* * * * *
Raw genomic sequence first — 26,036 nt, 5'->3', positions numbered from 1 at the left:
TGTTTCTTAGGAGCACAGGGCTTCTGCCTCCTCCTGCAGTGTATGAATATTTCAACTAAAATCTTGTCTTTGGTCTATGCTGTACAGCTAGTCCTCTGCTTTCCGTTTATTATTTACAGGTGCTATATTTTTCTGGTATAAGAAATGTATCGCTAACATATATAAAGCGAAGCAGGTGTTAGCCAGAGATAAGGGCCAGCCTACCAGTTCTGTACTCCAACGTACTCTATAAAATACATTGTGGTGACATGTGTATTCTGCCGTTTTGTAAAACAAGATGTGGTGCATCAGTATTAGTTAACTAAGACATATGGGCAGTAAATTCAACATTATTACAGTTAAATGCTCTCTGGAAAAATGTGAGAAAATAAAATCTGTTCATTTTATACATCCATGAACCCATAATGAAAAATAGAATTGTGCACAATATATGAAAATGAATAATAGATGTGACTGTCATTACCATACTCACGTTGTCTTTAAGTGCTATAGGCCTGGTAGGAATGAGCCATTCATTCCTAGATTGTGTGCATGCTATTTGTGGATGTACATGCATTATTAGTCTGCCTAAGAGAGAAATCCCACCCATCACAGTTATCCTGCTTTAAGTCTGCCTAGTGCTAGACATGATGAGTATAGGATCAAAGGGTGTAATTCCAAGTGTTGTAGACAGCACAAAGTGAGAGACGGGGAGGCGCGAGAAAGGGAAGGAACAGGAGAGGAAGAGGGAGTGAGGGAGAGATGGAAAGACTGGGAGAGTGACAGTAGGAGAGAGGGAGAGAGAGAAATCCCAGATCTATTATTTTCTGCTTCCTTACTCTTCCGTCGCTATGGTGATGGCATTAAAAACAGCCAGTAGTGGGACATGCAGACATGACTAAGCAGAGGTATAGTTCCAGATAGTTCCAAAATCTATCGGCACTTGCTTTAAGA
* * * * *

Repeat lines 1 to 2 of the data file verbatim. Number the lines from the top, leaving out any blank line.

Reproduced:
Raw genomic sequence first — 26,036 nt, 5'->3', positions numbered from 1 at the left:
TGTTTCTTAGGAGCACAGGGCTTCTGCCTCCTCCTGCAGTGTATGAATATTTCAACTAAAATCTTGTCTTTGGTCTATGCTGTACAGCTAGTCCTCTGCTTTCCGTTTATTATTTACAGGTGCTATATTTTTCTGGTATAAGAAATGTATCGCTAACATATATAAAGCGAAGCAGGTGTTAGCCAGAGATAAGGGCCAGCCTACCAGTTCTGTACTCCAACGTACTCTATAAAATACATTGTGGTGACATGTGTATTCTGCCGTTTTGTAAAACAAGATGTGGTGCATCAGTATTAGTTAACTAAGACATATGGGCAGTAAATTCAACATTATTACAGTTAAATGCTCTCTGGAAAAATGTGAGAAAATAAAATCTGTTCATTTTATACATCCATGAACCCATAATGAAAAATAGAATTGTGCACAATATATGAAAATGAATAATAGATGTGACTGTCATTACCATACTCACGTTGTCTTTAAGTGCTATAGGCCTGGTAGGAATGAGCCATTCATTCCTAGATTGTGTGCATGCTATTTGTGGATGTACATGCATTATTAGTCTGCCTAAGAGAGAAATCCCACCCATCACAGTTATCCTGCTTTAAGTCTGCCTAGTGCTAGACATGATGAGTATAGGATCAAAGGGTGTAATTCCAAGTGTTGTAGACAGCACAAAGTGAGAGACGGGGAGGCGCGAGAAAGGGAAGGAACAGGAGAGGAAGAGGGAGTGAGGGAGAGATGGAAAGACTGGGAGAGTGACAGTAGGAGAGAGGGAGAGAGAGAAATCCCAGATCTATTATTTTCTGCTTCCTTACTCTTCCGTCGCTATGGTGATGGCATTAAAAACAGCCAGTAGTGGGACATGCAGACATGACTAAGCAGAGGTATAGTTCCAGATAGTTCCAAAATCTATCGGCACTTGCTTTAAGA